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Noah Zivitz

Managing Editor, BNN Bloomberg


Futures are pointing to higher open at the start of trading in New York following yesterday’s indiscriminate selling that sent North American markets to their worst day since March after the Fed’s reality check and fear that another wave of COVID-19 has become reality in pockets of the United States. It was a sell-everything type of day with just five stocks on the TSX Composite Index closing higher. How should the average investor make sense of these markets? We have plenty of insight lined up throughout the day.


The pandemic isn’t over, but the wage sweetener that Loblaw had been paying its front-line workers is. Chairman and CEO Galen G. Weston announced the decision yesterday in one of his regular updates to customers. “I continue to be a strong believer in a progressive minimum wage and would support any government-led effort to establish a living wage,” he stated. To be fair, Loblaw isn’t alone: rival Metro has confirmed that its top-up will end tomorrow (albeit with an additional $200 lump sum payment for full-time workers, and $100 for part-timers). All of this is raising important questions about balancing the pursuit of profit against social interest.


Imagine a legendary New York Yankee signing with the Mets. That’s sort of what it looked like to me when Canaccord Genuity announced it had hired GMP co-founder Gene McBurney to lead its investment banking operations in Latin America and the Caribbean. The move came just a few days after McBurney retired from GMP’s board; and the GMP name wasn’t even mentioned in Canaccord’s announcement. We’re speaking with the Bay Street legend about his move at 10:30 a.m. ET.


Ed Sims is adding his voice to an open letter to the prime minister and premiers from dozens of Canadian travel and tourism organizations. "Many of the travel restrictions currently in place are simply too broad or unnecessary," the letter reads, "...We also need a more targeted approach to international travel." We'll chase some of the signatories and hunt for any indication of whether the federal and provincial governments are prepared to heed the leaders' call to action.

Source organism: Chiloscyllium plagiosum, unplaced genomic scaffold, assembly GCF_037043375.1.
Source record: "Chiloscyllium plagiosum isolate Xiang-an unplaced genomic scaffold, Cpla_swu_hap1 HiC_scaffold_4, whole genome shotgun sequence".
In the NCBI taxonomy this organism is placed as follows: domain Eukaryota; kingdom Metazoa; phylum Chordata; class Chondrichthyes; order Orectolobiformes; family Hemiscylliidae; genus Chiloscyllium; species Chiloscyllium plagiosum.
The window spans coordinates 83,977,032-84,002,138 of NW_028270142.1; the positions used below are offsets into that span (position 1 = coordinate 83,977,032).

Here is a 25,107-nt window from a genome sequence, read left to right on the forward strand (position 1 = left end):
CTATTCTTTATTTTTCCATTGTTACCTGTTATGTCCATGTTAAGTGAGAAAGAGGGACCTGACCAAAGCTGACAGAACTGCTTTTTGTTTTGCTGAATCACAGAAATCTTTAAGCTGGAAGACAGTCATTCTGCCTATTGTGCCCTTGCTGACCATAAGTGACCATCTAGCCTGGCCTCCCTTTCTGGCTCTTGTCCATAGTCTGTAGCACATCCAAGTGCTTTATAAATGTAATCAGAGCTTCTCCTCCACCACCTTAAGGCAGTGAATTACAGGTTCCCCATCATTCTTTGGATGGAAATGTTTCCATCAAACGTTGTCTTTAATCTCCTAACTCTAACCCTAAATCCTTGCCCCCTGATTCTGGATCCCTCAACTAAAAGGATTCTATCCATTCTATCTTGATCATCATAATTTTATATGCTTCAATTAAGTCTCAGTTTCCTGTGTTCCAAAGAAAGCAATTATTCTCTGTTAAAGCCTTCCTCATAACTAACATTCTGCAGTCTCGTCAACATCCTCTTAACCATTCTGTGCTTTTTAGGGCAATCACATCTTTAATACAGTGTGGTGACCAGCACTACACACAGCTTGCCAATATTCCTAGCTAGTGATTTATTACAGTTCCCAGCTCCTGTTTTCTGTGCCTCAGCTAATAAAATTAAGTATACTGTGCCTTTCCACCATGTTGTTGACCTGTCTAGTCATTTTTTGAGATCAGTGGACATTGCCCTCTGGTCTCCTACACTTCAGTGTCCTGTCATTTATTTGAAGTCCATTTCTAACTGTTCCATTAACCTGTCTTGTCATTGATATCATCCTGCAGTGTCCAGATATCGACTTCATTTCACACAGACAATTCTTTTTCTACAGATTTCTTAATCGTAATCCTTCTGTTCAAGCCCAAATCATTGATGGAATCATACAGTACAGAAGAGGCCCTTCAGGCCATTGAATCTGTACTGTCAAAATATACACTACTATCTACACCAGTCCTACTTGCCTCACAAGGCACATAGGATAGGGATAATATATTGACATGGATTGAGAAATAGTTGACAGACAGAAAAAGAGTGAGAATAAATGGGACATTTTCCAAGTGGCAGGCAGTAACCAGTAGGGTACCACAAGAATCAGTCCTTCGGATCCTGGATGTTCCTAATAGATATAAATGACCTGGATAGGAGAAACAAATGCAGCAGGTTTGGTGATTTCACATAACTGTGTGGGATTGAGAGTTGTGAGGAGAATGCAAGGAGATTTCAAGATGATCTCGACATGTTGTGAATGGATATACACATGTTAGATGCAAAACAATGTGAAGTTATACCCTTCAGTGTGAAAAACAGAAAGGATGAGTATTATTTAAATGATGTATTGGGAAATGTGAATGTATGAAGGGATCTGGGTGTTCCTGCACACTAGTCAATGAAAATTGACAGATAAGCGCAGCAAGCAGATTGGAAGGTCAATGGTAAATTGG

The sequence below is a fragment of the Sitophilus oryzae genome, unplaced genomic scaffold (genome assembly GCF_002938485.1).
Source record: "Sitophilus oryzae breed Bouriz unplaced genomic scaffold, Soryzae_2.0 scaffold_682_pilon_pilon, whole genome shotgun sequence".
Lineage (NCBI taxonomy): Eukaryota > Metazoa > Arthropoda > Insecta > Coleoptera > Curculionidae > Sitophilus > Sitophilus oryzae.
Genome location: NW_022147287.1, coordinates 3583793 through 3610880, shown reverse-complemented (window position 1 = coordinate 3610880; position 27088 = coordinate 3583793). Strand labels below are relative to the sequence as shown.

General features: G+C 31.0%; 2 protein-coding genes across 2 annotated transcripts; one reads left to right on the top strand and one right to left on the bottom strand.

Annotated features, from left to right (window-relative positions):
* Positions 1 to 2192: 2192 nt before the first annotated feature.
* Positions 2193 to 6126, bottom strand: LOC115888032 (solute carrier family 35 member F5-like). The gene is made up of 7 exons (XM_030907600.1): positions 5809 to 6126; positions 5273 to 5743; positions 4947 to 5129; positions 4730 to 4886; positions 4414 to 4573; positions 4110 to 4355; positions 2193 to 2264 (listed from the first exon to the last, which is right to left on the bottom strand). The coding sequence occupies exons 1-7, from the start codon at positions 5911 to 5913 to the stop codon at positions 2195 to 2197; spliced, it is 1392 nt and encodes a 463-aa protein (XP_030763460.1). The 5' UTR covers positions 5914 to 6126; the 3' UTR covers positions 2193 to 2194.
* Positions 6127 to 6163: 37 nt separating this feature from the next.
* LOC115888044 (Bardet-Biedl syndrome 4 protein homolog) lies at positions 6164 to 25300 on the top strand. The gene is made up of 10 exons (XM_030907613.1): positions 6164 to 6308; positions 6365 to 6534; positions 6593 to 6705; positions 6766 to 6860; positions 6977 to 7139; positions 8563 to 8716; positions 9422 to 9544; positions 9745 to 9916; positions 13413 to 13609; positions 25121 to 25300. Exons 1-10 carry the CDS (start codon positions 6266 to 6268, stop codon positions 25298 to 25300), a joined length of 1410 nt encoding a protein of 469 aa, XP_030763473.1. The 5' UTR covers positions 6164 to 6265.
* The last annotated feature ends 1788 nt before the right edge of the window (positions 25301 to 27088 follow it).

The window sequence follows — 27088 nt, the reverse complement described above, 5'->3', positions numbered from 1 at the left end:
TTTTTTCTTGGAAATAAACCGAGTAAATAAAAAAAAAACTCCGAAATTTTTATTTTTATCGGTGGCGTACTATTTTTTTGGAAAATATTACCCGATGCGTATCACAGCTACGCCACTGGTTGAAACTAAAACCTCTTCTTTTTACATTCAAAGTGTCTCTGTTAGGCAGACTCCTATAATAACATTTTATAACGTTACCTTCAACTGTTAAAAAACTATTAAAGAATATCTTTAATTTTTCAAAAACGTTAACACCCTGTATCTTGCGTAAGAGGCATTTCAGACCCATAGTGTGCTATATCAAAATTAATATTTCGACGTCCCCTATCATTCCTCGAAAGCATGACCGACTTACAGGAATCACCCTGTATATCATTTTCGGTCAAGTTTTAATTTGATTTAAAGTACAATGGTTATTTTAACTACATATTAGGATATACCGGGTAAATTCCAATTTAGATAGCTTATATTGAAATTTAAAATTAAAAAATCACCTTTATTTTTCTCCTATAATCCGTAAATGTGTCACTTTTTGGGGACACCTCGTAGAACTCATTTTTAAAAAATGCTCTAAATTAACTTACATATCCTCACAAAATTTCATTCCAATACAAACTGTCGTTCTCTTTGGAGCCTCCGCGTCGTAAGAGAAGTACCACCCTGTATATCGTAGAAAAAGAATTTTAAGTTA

-Canadian household debt burdens inched higher in the first quarter. The seasonally adjusted credit market to disposable income ratio reached 176.93 per cent, meaning Canadians on average owed nearly $1.77 for ever dollar of disposable income.

-Lululemon shares are slipping in pre-market trading after the company reported a 17 per cent drop in revenue in the three months ending May 3 as COVID-19 virtually wiped out in-store activity. On the digital side, Lulu's direct-to-consumer revenue soared 68% and accounted for more than half of total sales.

-Guyana Goldfields has identified China’s Zijin Mining as the successful bidder whose $1.85/share offer elbowed Silvercorp Metals out of the way. The friendly takeover arrangement is worth $323 million.

-Evidently being insolvent is no obstacle to raising cash. Hertz Global Holdings is seeking court permission to raise up to US$1 billion in a share sale that seeks to cash in on HTZ’s logic-defying rally.  

-New data show the United Kingdom’s economy shrank 20.4 per cent in April, in a potential preview of what’s to come as countries report GDP for the darkest period (so far) in the pandemic.


-Notable data: Canadian national balance sheet and financial flow accounts, Canadian industrial capacity utilization

-Notable earnings: Roots

-11:15 a.m. ET: Prime Minister Justin Trudeau addresses Canadians from Ottawa

-Alberta enters stage two of reopening economy; includes allowing movie theatres to operate

-Most regions in Ontario enter stage two of reopening economy

Every morning BNN Bloomberg's Managing Editor Noah Zivitz writes a ‘chase note’ to BNN Bloomberg's editorial staff listing the stories and events that will be in the spotlight that day. Have it delivered to your inbox before the trading day begins by heading to